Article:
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Cobaltite & erythrite (Frontier Mine, Ontario, Canada) | by James St. John
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Cobaltite & erythrite (Frontier Mine, Ontario, Canada)

Cobaltite and erythrite from Ontario, Canada. (~2.4 cm across at its widest)

 

Silvery-gray = cobaltite

Pinkish-purple = erythrite

 

A mineral is a naturally-occurring, solid, inorganic, crystalline substance having a fairly definite chemical composition and having fairly definite physical properties. At its simplest, a mineral is a naturally-occurring solid chemical. Currently, there are over 4900 named and described minerals - about 200 of them are common and about 20 of them are very common. Mineral classification is based on anion chemistry. Major categories of minerals are: elements, sulfides, oxides, halides, carbonates, sulfates, phosphates, and silicates.

 

The sulfide minerals contain one or more sulfide anions (S-2). The sulfides are usually considered together with the arsenide minerals, the sulfarsenide minerals, and the telluride minerals. Many sulfides are economically significant, as they occur commonly in ores. The metals that combine with S-2 are mainly Fe, Cu, Ni, Ag, etc. Most sulfides have a metallic luster, are moderately soft, and are noticeably heavy for their size. These minerals will not form in the presence of free oxygen. Under an oxygen-rich atmosphere, sulfide minerals tend to chemically weather to various oxide and hydroxide minerals.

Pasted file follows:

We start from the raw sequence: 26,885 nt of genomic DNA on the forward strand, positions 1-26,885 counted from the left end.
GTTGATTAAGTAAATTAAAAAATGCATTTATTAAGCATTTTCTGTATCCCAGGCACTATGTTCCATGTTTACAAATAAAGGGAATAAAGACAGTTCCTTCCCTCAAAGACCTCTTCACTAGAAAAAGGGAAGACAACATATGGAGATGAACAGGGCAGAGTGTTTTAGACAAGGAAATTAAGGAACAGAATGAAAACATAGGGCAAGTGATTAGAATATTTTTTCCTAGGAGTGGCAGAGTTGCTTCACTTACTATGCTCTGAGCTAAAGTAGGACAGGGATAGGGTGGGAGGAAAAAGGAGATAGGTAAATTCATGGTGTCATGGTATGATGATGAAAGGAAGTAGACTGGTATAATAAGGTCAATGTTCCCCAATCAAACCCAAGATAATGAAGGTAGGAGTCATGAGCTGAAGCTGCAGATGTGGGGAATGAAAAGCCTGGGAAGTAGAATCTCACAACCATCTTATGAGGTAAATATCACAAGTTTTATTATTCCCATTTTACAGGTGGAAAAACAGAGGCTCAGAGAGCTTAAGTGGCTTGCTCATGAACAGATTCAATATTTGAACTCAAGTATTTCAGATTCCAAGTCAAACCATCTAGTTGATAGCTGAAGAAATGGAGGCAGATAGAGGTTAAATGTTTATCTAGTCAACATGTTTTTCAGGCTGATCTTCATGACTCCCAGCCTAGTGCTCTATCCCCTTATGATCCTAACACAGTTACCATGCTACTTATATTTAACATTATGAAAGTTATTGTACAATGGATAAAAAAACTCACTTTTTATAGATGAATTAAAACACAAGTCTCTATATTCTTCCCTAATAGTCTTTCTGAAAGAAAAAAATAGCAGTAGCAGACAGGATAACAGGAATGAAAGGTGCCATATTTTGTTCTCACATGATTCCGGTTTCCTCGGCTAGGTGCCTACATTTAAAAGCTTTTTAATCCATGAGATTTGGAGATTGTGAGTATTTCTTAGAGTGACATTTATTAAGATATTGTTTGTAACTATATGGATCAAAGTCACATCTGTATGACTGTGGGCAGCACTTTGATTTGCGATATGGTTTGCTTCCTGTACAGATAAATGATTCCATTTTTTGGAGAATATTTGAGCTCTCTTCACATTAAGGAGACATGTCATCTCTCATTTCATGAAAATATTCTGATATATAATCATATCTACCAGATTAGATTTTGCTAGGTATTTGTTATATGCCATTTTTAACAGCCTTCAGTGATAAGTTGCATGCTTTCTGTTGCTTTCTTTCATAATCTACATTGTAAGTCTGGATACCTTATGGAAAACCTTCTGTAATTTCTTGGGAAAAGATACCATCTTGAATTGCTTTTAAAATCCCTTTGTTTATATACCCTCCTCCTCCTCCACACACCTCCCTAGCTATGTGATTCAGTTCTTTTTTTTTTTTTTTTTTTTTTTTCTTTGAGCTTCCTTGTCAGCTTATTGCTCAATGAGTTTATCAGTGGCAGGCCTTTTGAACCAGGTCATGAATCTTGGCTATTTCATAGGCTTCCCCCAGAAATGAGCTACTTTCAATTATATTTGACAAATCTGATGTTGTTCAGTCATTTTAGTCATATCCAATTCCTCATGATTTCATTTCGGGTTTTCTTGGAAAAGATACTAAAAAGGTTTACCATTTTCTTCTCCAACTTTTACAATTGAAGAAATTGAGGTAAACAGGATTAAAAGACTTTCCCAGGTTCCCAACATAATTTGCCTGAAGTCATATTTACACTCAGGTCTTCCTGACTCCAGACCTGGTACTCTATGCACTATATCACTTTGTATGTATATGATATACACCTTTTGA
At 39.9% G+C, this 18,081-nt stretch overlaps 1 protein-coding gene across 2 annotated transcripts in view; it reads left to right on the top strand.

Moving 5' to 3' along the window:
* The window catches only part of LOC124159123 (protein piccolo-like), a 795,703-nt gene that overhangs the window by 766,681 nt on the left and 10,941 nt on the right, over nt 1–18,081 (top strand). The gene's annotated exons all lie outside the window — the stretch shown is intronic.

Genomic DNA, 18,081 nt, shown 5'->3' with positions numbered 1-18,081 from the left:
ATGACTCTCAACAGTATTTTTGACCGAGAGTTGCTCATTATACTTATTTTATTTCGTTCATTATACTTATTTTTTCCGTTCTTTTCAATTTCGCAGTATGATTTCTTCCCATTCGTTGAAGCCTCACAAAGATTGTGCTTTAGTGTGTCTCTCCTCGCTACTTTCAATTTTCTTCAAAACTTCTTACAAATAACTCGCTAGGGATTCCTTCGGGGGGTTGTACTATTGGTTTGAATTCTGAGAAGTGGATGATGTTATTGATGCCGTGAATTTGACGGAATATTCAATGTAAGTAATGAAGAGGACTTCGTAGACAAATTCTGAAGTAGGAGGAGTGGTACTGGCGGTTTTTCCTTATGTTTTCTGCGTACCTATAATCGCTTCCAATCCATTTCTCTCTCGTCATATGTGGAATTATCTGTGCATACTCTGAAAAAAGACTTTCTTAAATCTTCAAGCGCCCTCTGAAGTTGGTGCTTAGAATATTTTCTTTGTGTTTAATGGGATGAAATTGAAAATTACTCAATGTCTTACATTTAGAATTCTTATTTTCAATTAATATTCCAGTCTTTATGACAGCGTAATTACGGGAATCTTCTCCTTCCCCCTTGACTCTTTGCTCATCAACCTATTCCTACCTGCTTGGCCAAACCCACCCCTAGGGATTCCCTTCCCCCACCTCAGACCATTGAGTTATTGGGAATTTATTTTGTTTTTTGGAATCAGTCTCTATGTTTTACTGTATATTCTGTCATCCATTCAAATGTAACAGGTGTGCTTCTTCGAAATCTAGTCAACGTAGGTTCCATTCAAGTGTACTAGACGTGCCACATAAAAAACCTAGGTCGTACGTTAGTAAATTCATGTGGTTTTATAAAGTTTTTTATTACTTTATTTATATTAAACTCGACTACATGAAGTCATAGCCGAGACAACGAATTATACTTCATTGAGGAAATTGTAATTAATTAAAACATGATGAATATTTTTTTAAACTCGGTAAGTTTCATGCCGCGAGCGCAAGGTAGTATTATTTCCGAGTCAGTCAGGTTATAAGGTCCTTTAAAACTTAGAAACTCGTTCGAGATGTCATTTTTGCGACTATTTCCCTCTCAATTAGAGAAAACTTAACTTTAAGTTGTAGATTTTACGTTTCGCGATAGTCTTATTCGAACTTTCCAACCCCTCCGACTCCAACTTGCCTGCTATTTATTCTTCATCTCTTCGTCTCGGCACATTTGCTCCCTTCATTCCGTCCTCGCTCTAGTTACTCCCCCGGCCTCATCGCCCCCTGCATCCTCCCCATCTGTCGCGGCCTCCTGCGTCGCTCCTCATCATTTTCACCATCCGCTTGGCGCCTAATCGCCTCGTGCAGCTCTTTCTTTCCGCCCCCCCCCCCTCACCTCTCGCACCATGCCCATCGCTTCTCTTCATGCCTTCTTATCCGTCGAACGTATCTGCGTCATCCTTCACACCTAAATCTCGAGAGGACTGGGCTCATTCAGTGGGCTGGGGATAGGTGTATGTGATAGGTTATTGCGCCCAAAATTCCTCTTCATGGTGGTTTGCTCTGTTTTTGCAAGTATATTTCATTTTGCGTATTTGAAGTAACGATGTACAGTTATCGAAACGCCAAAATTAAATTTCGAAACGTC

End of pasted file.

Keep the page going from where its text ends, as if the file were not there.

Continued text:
Cobaltite is an important cobalt ore mineral having the formula (Co,Fe)AsS - cobalt iron arsenic sulfide. It's essentially arsenopyrite with cobalt. Cobaltite has a metallic luster, a bright silvery color, a dark gray streak, and is moderately hard (H = 5.5). It can form cubic and pyritohedral crystals (the same crystal forms as pyrite), but cobaltite has cleavage, unlike pyrite. It frequently occurs as finely granular masses mixed with other minerals (see below). Cobaltite occurs in some hydrothermal veins, and in some contact metamorphic rocks.

 

Shown above is a nice piece of cobaltite from Ontario's Frontier Mine. Mineralization at the Frontier Mine occurs as veins (= mineralized fault zones and veins close to faults) cutting the Proterozoic-aged Nipissing Diabase Sill and Archean-aged Keewatin rocks (principally basalts cut by lamprophyre dikes).

 

The pinkish-purplish material is the scarce mineral erythrite (Co3(AsO4)2·8H2O - hydrous cobalt arsenate), which forms as an alteration product of cobalt-bearing minerals such as cobaltite.

 

Locality: Frontier Mine, "town" of Silver Centre, South Lorrain Township, Cobalt-Gowganda region, Timiskaming District, southeastern Ontario, southeastern Canada

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Photo gallery of cobaltite:

www.mindat.org/gallery.php?min=1093

 

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Taken on April 4, 2016